Mr. Jelly Bear opened his store in November.  He is basically a one-man band, doing everything. “My main program is restaurants and I wanted my own commercial kitchen,” he said.  Until he obtained that kitchen he was making his jams and jellies in his home kitchen, as was allowed under the 2013 Cottage Food laws. His home kitchen was the third such permit issued by the state of California. His garage filled with jars of sumptuous-flavored jams and jellies.

But he didn’t want to remain under the cottage food laws. The commercial kitchen allows him to work within the state’s Processed Foods regulations and to expand. 

He sells flavors, including three hot flavors: Jalapeño Jelly, Strawberry Habañero, Pineapple Mango Habañero, with hotness at the 4-5 level out of a 10 (no idea what that is in the Scoville Heat Scale.) He uses strawberries from the famous Carlsbad Strawberry Fields. “They are my biggest customers,” he said. “I make it for them.” 

His apple pie flavor is the most popular with customers. He also has a low-sugar (4 grams) peach cobbler jam that you’d swear is just as sweet as any jam you’ve ever tasted.  

Other flavors are Grape Jelly, Pomegranate Jelly, Lemon-Lime Marmalade, Mandarin Orange Marmalade, Banana-Rum-Raisin Jam and Strawberry Margarita jam. He both uses his mother’s traditional recipes using only fresh fruits and all-natural ingredients, but to expand on them to create new ones.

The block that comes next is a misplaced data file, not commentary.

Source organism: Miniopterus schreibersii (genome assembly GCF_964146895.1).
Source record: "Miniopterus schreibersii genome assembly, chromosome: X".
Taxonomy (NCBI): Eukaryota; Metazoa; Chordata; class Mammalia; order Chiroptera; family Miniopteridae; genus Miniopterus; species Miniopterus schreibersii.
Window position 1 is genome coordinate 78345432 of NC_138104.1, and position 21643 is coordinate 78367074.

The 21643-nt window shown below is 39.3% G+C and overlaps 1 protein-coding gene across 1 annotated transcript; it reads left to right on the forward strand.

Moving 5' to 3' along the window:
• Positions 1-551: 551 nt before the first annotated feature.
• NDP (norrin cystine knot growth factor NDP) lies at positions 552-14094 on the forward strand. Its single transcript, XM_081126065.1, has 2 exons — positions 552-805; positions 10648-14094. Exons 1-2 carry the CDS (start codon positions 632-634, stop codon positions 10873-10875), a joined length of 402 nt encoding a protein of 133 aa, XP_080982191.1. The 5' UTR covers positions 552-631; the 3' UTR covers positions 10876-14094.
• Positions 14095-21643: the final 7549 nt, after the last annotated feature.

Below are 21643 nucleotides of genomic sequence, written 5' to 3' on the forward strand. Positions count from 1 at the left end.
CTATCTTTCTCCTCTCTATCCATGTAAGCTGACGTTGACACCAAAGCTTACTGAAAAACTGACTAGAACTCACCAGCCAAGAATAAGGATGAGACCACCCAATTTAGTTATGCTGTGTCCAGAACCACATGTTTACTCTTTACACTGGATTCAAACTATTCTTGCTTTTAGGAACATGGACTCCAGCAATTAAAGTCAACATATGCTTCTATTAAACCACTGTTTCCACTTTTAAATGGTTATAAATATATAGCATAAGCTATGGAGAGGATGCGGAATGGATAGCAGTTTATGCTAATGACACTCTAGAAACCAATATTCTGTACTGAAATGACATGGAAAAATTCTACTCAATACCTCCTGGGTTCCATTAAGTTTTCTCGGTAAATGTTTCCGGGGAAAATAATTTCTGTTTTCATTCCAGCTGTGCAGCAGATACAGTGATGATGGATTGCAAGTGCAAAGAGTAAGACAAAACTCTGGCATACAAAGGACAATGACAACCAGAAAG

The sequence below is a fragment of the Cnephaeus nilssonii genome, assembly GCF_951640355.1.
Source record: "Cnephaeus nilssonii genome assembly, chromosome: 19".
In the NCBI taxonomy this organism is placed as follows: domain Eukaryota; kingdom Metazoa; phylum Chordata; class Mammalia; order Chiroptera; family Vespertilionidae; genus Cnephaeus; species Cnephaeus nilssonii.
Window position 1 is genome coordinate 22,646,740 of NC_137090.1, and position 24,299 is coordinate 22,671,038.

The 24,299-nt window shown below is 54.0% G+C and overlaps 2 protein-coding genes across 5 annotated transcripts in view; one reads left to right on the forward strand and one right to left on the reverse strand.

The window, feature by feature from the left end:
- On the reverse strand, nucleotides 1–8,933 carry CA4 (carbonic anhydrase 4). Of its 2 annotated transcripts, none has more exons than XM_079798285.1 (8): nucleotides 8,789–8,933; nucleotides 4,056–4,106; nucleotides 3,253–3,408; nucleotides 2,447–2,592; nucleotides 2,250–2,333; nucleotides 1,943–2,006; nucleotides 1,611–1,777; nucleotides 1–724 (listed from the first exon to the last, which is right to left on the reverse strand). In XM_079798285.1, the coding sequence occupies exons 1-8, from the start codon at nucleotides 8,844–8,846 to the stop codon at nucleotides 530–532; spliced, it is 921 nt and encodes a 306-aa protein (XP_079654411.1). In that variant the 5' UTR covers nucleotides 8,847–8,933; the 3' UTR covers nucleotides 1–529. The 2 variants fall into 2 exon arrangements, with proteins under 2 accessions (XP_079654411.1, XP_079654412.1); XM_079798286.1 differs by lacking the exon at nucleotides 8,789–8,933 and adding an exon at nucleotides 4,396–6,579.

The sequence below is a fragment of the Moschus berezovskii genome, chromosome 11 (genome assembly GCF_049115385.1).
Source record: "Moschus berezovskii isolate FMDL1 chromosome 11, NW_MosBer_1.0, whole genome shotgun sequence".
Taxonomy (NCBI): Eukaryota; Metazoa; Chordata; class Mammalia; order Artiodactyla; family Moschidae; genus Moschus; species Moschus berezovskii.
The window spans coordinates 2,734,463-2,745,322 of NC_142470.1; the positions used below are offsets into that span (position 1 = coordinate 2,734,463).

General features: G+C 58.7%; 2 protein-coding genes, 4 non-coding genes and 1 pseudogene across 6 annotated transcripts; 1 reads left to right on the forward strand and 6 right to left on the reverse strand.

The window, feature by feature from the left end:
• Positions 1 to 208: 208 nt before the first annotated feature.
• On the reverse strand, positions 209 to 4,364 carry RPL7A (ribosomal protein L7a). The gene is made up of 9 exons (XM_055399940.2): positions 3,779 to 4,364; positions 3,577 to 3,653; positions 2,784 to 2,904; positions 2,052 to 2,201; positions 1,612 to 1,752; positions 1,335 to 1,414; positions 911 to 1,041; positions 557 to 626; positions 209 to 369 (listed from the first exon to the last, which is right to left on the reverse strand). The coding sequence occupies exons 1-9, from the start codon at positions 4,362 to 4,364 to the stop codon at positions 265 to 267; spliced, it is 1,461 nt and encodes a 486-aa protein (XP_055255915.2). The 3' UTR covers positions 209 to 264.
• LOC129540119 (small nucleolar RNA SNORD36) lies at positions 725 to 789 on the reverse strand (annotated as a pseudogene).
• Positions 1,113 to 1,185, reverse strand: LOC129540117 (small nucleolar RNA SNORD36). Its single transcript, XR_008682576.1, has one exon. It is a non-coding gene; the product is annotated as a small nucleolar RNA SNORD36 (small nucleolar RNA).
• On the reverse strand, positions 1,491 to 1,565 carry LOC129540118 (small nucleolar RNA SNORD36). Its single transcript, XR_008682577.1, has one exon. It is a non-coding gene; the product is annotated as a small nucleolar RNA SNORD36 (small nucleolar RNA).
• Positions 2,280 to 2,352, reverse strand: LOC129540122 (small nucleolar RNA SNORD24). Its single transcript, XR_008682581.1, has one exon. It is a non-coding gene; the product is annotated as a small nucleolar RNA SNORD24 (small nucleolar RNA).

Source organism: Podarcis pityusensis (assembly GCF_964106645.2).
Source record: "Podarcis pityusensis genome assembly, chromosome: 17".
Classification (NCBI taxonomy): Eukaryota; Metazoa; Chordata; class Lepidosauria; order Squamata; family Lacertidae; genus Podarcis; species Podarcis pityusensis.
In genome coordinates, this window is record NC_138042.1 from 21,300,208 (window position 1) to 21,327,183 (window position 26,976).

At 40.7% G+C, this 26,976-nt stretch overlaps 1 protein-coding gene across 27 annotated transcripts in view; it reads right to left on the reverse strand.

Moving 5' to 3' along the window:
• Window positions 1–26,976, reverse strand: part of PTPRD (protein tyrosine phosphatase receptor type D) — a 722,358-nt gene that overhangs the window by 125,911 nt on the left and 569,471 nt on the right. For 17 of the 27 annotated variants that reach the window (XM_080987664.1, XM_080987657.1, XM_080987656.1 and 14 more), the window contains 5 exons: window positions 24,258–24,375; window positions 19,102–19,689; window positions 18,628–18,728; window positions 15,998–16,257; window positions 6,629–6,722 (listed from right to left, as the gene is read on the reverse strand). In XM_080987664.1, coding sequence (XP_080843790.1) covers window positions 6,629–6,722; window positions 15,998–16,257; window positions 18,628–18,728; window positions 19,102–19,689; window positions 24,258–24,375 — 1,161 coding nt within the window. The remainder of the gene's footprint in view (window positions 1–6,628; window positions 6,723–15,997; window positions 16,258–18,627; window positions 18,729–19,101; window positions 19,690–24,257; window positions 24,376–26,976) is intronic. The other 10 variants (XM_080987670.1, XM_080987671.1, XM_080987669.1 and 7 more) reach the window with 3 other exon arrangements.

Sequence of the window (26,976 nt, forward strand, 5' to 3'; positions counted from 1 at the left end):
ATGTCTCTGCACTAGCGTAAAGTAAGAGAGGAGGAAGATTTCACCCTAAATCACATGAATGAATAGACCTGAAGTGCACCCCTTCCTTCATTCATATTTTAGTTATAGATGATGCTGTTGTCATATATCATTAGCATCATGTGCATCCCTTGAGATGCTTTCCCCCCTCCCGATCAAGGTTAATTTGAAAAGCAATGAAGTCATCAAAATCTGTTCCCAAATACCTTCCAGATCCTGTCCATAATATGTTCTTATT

Weatherby enjoys sponsoring various contests that raise money for good causes. His feat of making the world’s largest peanut butter and jelly sandwich on the deck of the Midway museum in San Diego earned him a place in the Guinness Book of World Records.

“I have fun coming up with new flavors and hearing feedback on them,” he says.

On the morning I spoke to him, he had earlier in the week accepted a shipment of 54,000 bear jars from China. When you buy in that kind of bulk, you get a nice price per jar: 33 cents.

What is obvious by now is that Weathersby is having fun with all of this, and that includes calling himself a “master jelly-ologist” and having a “degree” from the “University of Jelly and Marmalade Studies.” He created that title.

He also created a special peanut butter and jelly sandwich called the “Elvis the King Sandwich” that was featured for a while on the menu of Suzy Q’s Diner (258 E 2nd Ave.) and which features his Banana-Rum-Raisin Jam as part of the recipe. 

Two years ago he put on the Peanut Butter and Jelly Sandwich-Classic as a fundraiser for Sports for Exceptional Athletes. The winner, by the way, was San Diego’s Morse High School’s “Hungry Tigers” winning sandwich, “a Thai chicken, with a mandarin orange marmalade glaze, peanut butter and finished in a panini press.”

“I do something different every year,” he said. 

Jelly Bear Jelly Company is open Tuesday-Saturday, 9 a.m.- 2 p.m. Find them at www.jellybearjellycompany.com or call 919-335-3559.